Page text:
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Mulder, released by Halos, not giving up yet

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TEMPE, Ariz. -- The Angels released Mark Mulder on Tuesday, a transactional formality given his season-ending Achilles injury that, if nothing else, officially ended the 36-year-old left-hander's 2014 campaign.

Mulder's comeback hopes, however, are still alive and well.

"Barring a setback, or me not being able to pitch with my ankle for some reason, I don't see why not," Mulder said in a phone conversation. "My arm's still going to be the same next year."

The arm, the one that underwent two debilitating shoulder surgeries and forced him to retire in 2008, was what Mulder thought would fail him as he attempted a near-unprecedented comeback this offseason. The fact that it actually felt better than it has since his Oakland days 10 years ago, and that it was a fluky leg ailment that shut him down, makes Mulder want to give it another shot.

"Yes is the simple answer," Mulder said, "but until I see how this all bounces back and how I feel and stuff like that, it's impossible for me to answer it. I have no idea when I would even be able to start throwing. From what I understand, everybody's rehab timeline is kind of different on this."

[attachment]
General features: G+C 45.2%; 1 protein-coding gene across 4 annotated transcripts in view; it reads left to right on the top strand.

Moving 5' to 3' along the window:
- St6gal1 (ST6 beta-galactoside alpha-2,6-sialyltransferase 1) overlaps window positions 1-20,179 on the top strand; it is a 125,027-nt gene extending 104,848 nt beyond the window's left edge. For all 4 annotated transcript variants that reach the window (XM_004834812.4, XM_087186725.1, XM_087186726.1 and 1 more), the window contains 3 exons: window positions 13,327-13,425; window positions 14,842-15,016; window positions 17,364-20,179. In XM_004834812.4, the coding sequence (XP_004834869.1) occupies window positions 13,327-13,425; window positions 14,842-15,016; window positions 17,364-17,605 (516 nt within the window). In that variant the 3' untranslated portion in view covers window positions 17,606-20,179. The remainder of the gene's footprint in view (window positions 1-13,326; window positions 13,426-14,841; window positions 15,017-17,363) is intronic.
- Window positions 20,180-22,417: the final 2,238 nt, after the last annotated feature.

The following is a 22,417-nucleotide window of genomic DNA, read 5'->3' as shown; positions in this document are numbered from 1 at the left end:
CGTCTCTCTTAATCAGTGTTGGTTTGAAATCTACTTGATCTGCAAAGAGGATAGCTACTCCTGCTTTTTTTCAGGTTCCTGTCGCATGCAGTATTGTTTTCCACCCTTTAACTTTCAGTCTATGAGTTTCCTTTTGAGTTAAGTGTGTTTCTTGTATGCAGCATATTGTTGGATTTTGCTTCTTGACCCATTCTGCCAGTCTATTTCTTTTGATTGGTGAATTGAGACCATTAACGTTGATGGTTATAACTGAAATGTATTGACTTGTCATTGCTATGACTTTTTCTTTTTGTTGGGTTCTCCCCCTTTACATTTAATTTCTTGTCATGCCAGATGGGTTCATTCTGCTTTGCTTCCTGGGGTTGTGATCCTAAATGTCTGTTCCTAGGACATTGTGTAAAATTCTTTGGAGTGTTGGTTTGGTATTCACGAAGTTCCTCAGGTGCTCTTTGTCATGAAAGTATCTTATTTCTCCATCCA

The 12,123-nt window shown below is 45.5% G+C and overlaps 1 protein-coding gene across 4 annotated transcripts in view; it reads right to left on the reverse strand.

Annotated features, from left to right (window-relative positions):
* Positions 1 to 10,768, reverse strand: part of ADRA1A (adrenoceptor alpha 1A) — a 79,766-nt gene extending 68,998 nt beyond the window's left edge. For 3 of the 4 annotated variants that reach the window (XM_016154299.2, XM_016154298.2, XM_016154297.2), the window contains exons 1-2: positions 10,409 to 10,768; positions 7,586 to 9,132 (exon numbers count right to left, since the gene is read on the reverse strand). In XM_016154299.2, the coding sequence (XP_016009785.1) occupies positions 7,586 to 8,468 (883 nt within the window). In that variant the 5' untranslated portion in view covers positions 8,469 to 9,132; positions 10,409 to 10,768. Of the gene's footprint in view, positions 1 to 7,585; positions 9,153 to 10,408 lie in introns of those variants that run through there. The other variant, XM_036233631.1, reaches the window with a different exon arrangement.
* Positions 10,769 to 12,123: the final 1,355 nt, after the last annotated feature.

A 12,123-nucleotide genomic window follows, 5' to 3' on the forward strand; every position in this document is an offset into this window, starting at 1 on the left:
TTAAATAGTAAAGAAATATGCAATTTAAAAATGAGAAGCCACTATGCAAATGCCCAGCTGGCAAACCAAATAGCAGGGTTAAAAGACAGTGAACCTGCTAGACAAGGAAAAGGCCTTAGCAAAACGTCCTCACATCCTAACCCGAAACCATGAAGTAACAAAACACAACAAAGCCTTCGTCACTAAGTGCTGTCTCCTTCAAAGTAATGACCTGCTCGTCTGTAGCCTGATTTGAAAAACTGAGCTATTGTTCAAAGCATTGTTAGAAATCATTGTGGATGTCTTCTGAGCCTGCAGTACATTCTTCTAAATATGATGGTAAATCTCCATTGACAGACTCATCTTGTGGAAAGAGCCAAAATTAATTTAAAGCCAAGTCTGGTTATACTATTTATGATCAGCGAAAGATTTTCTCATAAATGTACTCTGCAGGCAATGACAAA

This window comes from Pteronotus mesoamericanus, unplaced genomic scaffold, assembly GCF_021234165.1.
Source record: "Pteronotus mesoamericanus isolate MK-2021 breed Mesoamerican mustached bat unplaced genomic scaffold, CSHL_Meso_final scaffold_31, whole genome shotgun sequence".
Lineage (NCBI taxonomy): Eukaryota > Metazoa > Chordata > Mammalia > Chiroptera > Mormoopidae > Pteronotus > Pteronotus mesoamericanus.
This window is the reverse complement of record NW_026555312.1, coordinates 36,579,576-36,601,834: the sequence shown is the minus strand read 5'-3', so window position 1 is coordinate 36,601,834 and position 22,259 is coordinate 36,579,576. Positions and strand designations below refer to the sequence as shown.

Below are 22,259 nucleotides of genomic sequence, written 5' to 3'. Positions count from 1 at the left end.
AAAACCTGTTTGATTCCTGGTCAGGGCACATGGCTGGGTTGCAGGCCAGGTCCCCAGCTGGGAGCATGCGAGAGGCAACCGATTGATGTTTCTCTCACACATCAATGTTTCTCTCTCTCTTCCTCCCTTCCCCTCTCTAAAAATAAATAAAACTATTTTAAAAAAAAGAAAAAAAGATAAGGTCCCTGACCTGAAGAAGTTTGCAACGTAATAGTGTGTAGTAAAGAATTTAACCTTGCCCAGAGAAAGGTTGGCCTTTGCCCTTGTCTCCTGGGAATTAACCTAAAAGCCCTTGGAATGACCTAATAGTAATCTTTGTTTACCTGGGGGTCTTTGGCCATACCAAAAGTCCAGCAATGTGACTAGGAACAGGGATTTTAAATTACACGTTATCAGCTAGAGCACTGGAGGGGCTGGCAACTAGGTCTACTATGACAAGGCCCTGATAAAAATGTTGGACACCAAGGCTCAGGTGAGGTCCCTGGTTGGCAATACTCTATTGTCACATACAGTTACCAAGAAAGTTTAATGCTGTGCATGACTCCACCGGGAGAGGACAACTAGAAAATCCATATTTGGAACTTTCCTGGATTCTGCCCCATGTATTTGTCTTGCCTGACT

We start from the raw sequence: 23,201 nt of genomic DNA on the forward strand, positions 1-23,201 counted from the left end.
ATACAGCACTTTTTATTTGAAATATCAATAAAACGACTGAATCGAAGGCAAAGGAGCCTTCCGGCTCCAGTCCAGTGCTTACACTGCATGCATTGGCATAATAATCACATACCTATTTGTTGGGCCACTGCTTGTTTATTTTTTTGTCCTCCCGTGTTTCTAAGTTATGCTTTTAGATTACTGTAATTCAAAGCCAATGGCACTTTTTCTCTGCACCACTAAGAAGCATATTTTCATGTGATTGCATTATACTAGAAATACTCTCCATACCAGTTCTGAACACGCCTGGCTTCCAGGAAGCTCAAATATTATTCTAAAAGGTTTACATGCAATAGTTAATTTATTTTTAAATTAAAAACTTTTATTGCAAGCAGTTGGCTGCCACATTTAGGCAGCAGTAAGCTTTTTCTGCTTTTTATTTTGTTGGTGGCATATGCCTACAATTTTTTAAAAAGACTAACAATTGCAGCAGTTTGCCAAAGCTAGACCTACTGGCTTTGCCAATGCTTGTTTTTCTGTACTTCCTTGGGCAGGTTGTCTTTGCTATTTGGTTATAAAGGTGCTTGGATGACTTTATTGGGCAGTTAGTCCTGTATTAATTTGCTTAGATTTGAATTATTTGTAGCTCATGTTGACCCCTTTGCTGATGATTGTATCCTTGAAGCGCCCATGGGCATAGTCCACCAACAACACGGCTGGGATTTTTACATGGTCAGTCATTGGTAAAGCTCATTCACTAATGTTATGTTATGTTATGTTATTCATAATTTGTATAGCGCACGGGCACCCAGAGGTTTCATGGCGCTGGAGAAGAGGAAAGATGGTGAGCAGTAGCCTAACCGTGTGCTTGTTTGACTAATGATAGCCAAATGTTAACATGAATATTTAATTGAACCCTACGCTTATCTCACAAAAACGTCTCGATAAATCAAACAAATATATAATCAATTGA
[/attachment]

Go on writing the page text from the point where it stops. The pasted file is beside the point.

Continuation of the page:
Since rupturing his left Achilles tendon on Feb. 15, minutes before he would throw a bullpen session in front of Angels coaches for the first time, Mulder has spent his days sequestered in his Scottsdale, Ariz., living room, keeping his left leg elevated and counting down the days until the next minor hurdle.

"I realized that daytime TV is absolutely terrible," Mulder said. "I can't wait for Thursdays to come, where at least golf will come on during the day."

He can't wait until March 19, when he ditches the hard cast he's had for six days and puts on a second one exactly like it.

Then he'll anticipate April 3, when he gets fitted for a protective boot.

Then he'll count down every 10 days, as they gradually remove heel inserts until Mulder's foot finally goes back to being at 90 degrees.

And then, when he starts to walk again -- perhaps as soon as late May -- the rehab process will begin in earnest.

This past fall, Mulder found a delivery that worked for him, impressed in a late-November throwing session, signed a Minor League deal with the Angels, pushed his arm to new limits shortly after the new year began and entered Spring Training feeling like a return to the Majors was actually a real possibility.

He figures he'd give the Angels priority to sign him again, "but it's way too early to even consider something like that," the two-time All-Star said.

"My concern is it's now another year where I'm not facing hitters," Mulder added. "I'm not in that game situation. I don't know how I'll approach it, whether I might make a few starts at winter ball -- I really have no idea. But I do feel that as soon as I'm capable and ready, I would like to find a way to get into games somehow."

Alden Gonzalez is a reporter for MLB.com. Read his blog, Gonzo and "The Show", and follow him on Twitter @Alden_Gonzalez. This story was not subject to the approval of Major League Baseball or its clubs.

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